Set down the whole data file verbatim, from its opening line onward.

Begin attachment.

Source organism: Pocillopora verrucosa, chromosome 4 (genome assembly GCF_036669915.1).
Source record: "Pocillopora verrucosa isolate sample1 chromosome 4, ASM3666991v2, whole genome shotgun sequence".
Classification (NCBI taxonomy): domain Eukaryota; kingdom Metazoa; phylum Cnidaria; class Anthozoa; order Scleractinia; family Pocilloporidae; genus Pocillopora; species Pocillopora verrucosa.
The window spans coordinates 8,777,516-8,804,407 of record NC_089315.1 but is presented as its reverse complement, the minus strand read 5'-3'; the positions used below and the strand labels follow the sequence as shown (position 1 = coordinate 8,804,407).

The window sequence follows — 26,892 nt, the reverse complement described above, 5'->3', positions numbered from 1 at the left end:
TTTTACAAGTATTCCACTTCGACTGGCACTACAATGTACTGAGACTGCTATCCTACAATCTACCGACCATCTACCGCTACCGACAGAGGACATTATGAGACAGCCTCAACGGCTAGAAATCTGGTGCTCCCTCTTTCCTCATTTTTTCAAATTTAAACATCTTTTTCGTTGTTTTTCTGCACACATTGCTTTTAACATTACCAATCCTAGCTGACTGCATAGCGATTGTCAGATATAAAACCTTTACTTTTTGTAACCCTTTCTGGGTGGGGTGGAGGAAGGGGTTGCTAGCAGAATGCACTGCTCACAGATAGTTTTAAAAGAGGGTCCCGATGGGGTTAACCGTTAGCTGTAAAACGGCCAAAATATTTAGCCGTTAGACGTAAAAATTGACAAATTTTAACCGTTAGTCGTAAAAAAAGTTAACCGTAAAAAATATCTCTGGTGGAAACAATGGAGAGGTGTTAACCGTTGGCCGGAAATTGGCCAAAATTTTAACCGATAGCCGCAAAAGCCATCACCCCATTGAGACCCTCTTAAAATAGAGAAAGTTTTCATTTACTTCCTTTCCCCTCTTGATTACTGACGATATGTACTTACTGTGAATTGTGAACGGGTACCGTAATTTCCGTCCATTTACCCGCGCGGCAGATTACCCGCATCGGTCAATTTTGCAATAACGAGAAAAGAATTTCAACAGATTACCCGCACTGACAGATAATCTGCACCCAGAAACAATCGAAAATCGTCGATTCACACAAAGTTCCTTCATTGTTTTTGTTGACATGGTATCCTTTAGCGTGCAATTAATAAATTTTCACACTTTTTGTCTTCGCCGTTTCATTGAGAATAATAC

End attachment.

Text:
Source organism: Pocillopora verrucosa, chromosome 4 (genome assembly GCF_036669915.1).
Source record: "Pocillopora verrucosa isolate sample1 chromosome 4, ASM3666991v2, whole genome shotgun sequence".
Classification (NCBI taxonomy): domain Eukaryota; kingdom Metazoa; phylum Cnidaria; class Anthozoa; order Scleractinia; family Pocilloporidae; genus Pocillopora; species Pocillopora verrucosa.
The window spans coordinates 8,777,516-8,804,407 of record NC_089315.1 but is presented as its reverse complement, the minus strand read 5'-3'; the positions used below and the strand labels follow the sequence as shown (position 1 = coordinate 8,804,407).

The window sequence follows — 26,892 nt, the reverse complement described above, 5'->3', positions numbered from 1 at the left end:
TTTTACAAGTATTCCACTTCGACTGGCACTACAATGTACTGAGACTGCTATCCTACAATCTACCGACCATCTACCGCTACCGACAGAGGACATTATGAGACAGCCTCAACGGCTAGAAATCTGGTGCTCCCTCTTTCCTCATTTTTTCAAATTTAAACATCTTTTTCGTTGTTTTTCTGCACACATTGCTTTTAACATTACCAATCCTAGCTGACTGCATAGCGATTGTCAGATATAAAACCTTTACTTTTTGTAACCCTTTCTGGGTGGGGTGGAGGAAGGGGTTGCTAGCAGAATGCACTGCTCACAGATAGTTTTAAAAGAGGGTCCCGATGGGGTTAACCGTTAGCTGTAAAACGGCCAAAATATTTAGCCGTTAGACGTAAAAATTGACAAATTTTAACCGTTAGTCGTAAAAAAAGTTAACCGTAAAAAATATCTCTGGTGGAAACAATGGAGAGGTGTTAACCGTTGGCCGGAAATTGGCCAAAATTTTAACCGATAGCCGCAAAAGCCATCACCCCATTGAGACCCTCTTAAAATAGAGAAAGTTTTCATTTACTTCCTTTCCCCTCTTGATTACTGACGATATGTACTTACTGTGAATTGTGAACGGGTACCGTAATTTCCGTCCATTTACCCGCGCGGCAGATTACCCGCATCGGTCAATTTTGCAATAACGAGAAAAGAATTTCAACAGATTACCCGCACTGACAGATAATCTGCACCCAGAAACAATCGAAAATCGTCGATTCACACAAAGTTCCTTCATTGTTTTTGTTGACATGGTATCCTTTAGCGTGCAATTAATAAATTTTCACACTTTTTGTCTTCGCCGTTTCATTGAGAATAATAC